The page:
# Recurrent Neural Networks (RNN) Tutorial | Analyzing Sequential Data Using TensorFlow In Python

Last updated on May 26,2020 7.9K Views Research Analyst at Edureka who loves working on Neural Networks and Deep...
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In this blog, let us discuss the concepts behind the working of Recurrent Neural Networks. Recurrent Neural Networks have wide applications in image and video recognition, music composition and machine translation.

We will be checking out the following concepts:

## Why Not Feedforward Networks?

Consider an image classification use-case where you have trained the neural network to classify images of various animals.

So, let’s say you feed in an image of a cat or a dog, the network actually provides an output with a corresponding label to the image of a cat or a dog respectively.

Consider the following diagram: Here, the first output being an elephant will have no influence of the previous output which was a dog. This means that output at time ‘t’ is independent of output at time ‘t-1’.

Consider this scenario where you will require the use of the previously obtained output: The concept is similar to reading a book. With every page you move forward into, you need the understanding of the previous pages to make complete sense of the information ahead in most of the cases.

With a feed-forward network the new output at time ‘t+1’ has no relation with outputs at either time t, t-1 or t-2.

So, feed-forward networks cannot be used when predicting a word in a sentence as it will have no absolute relation with the previous set of words.

But, with Recurrent Neural Networks, this challenge can be overcome.

Consider the following diagram: In the above diagram, we have certain inputs at ‘t-1’ which is fed into the network. These inputs will lead to corresponding outputs at time ‘t-1’ as well.

At the next timestamp, information from the previous input ‘t-1’ is provided along with the input at ‘t’ to eventually provide the output at ‘t’ as well.

This process repeats, to ensure that the latest inputs are aware and can use the information from the previous timestamp is obtained.

Next up in this Recurrent Neural Networks blog, we need to check out what Recurrent Neural Networks (RNNs) actually are.

## What Are Recurrent Neural Networks?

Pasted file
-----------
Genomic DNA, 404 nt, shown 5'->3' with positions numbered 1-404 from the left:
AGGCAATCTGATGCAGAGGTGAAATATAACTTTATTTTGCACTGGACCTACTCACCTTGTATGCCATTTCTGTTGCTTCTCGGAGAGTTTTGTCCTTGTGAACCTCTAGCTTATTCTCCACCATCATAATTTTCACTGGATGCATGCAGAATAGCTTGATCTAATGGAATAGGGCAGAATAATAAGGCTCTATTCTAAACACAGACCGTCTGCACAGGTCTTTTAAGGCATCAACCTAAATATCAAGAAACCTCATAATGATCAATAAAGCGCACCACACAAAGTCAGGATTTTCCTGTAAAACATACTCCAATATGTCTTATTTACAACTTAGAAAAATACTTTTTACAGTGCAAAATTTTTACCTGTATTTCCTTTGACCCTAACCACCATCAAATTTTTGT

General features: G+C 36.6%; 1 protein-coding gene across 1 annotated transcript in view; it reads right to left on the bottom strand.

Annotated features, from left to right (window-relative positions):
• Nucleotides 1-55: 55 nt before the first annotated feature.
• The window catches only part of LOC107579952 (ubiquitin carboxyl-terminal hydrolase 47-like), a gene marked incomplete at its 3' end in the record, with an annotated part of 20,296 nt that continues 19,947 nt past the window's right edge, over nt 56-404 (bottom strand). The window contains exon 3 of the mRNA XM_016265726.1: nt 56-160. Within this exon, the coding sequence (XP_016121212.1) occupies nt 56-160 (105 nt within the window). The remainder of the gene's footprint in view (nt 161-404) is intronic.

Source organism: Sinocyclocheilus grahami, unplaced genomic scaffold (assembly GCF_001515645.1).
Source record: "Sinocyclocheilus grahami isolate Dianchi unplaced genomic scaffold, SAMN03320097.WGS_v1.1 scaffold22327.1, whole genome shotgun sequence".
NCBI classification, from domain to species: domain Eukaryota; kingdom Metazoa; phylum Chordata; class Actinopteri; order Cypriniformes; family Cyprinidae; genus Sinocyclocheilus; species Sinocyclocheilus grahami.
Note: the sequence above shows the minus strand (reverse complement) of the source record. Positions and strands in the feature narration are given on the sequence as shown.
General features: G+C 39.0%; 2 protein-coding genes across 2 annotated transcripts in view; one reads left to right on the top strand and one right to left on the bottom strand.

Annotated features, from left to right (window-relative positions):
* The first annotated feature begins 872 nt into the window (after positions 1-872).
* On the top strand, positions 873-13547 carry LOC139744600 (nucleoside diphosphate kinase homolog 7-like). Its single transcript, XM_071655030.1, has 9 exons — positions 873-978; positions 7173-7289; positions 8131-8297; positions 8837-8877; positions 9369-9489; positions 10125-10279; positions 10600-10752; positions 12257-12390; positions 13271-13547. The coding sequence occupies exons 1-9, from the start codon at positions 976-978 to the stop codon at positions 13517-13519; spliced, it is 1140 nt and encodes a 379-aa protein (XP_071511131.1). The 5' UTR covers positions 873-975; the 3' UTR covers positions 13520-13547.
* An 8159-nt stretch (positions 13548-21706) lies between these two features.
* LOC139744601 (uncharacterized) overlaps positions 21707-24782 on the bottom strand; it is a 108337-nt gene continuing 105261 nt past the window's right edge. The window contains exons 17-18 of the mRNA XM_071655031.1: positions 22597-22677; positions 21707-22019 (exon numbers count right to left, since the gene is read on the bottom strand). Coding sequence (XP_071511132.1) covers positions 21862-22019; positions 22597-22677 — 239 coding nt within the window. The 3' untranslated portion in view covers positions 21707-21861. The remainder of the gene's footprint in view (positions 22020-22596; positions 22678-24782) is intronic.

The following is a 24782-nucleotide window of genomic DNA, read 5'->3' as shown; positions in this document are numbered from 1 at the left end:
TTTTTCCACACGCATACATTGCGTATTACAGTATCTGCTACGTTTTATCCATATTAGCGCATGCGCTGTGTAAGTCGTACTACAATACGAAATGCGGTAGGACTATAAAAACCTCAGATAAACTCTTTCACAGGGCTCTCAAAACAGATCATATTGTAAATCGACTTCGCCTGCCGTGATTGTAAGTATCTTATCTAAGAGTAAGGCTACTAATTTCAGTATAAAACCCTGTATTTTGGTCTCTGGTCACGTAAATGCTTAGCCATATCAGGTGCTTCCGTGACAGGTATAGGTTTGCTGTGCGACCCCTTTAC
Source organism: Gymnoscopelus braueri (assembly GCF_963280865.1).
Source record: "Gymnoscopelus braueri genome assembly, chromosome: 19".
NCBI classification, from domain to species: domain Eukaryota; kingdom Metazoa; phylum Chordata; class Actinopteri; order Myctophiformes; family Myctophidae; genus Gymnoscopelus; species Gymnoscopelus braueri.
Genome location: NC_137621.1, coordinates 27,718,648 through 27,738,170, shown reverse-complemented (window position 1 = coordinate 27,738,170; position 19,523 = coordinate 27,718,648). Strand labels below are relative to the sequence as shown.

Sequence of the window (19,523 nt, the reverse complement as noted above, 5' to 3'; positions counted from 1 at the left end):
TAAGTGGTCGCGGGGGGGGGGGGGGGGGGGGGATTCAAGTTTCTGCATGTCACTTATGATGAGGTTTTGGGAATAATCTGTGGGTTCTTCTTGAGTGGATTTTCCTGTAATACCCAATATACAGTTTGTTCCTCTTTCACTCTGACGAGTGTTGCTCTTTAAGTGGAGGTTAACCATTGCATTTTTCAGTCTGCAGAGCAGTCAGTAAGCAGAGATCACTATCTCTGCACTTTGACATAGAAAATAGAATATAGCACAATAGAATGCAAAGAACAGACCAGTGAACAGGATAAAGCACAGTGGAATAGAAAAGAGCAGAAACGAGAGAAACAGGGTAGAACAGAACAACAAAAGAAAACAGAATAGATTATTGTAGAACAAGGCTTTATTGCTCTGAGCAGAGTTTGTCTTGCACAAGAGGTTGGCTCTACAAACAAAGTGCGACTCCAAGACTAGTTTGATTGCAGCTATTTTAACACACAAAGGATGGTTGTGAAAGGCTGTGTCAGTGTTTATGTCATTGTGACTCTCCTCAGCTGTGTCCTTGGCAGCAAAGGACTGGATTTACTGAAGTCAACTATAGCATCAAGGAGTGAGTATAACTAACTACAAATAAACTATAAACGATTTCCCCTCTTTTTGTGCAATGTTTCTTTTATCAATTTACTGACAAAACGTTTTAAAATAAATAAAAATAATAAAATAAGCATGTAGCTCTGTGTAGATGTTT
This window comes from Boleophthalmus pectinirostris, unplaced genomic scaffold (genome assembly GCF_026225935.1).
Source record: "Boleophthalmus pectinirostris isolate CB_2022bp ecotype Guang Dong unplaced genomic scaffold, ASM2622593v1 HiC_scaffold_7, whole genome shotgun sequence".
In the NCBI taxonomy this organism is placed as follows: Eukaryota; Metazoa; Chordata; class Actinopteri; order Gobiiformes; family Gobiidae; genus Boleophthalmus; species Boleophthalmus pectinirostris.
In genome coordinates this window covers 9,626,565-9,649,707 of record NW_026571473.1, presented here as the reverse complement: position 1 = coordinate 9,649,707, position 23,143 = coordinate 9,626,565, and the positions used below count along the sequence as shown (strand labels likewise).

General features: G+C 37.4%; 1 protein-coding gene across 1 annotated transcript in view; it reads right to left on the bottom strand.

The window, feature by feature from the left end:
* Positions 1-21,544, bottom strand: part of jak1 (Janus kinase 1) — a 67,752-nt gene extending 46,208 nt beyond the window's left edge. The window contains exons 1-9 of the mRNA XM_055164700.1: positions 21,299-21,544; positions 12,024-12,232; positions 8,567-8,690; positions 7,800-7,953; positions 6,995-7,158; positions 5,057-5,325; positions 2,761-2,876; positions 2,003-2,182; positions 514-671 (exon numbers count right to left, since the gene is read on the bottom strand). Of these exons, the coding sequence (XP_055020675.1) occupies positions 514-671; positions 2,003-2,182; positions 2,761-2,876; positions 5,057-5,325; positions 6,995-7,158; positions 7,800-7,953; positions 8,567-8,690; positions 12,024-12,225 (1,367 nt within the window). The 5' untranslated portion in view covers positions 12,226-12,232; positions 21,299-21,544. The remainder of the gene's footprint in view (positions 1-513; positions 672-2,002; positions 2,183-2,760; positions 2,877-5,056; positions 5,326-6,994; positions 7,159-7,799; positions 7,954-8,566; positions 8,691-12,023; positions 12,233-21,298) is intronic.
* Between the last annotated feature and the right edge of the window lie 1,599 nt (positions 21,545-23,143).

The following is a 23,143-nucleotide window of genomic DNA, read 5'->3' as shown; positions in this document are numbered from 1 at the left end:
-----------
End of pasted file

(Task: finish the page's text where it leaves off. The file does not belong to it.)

Recurrent Networks are a type of artificial neural network designed to recognize patterns in sequences of data, such as text, genomes, handwriting, the spoken word, numerical times series data emanating from sensors, stock markets and government agencies.

For a better clarity, consider the following analogy:

You go to the gym regularly and the trainer has given you the following schedule for your workout: Note that all these exercises are repeated in a proper order every week. First, let us use a feed-forward network to try and predict the type of exercise. The inputs are day, month and the health status. A neural network has to be trained using these inputs to provide us the with the prediction of the exercises.

However, this will not be very accurate considering the input. To fix this, we can make use of the concept of Recurrent Neural Networks as shown below: In this case, consider the inputs to be the workout done on the previous day.

So if you did a shoulder workout yesterday, you can do a bicep exercise today and this goes on for the rest of the week as well.

However, if you happen to miss day at the gym, the data from the previously attended timestamp can be considered as shown below: If a model is trained based on the data it can obtain from the previous exercises, the output from the model will be extremely accurate.

To sum it up, let us convert the data we have into vectors. Well, what are vectors?

Vectors are numbers which are input to the model to denote if you have done the exercise or not. So, if you have a shoulder exercise, the corresponding node will be ‘1’ and the rest of the exercise nodes will be mapped to ‘0’.

Let us check out the math behind the working of the neural network. Consider the following diagram: Consider ‘w’ to be the weight matrix and ‘b’ being the bias:

At time t=0, input is  ‘x0’ and the task is to figure out what is ‘h0’. Substituting t=0 in the equation and obtaining the function h(t) value. Next, the value of ‘y0’ is found out using the previously calculated values when applied to the new formula.

This process is repeated through all of the timestamps in the model to train a model.

So, how are Recurrent Neural Networks trained?

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## Training Recurrent Neural Networks

Recurrent Neural Networks use backpropagation algorithm for training, but it is applied for every timestamp. It is commonly known as Back-propagation Through Time (BTT).

There are some issues with Back-propagation such as:

Let us consider each of these to understand what is going on

When making use of back-propagation the goal is to calculate the error which is actually found out by finding out the difference between the actual output and the model output and raising that to a power of 2.

Consider the following diagram: With the error calculated, the changes in the error with respect to the change in the weight is calculated. But with each learning rate, this has to be multiplied with the same.

So, the product of the learning rate with the change leads to the value which is the actual change in the weight.

This change in weight is added to the old set of weights for every training iteration as shown in the figure. The issue here is when the change in weight is multiplied, the value is very less.

Consider you are predicting a sentence say,“I am going to France” and you want to predict “I am going to France, the language spoken there is _____”

A lot of iterations will cause the new weights to be extremely negligible and this leads to the weights not being updated.

The working of the exploding gradient is similar but the weights here change drastically instead of negligible change. Notice the small change in the diagram below: We need to overcome both of these and it is a bit of a challenge at first. Consider the following chart: Continuing this blog on Recurrent Neural Networks, we will be discussing further on LSTM networks.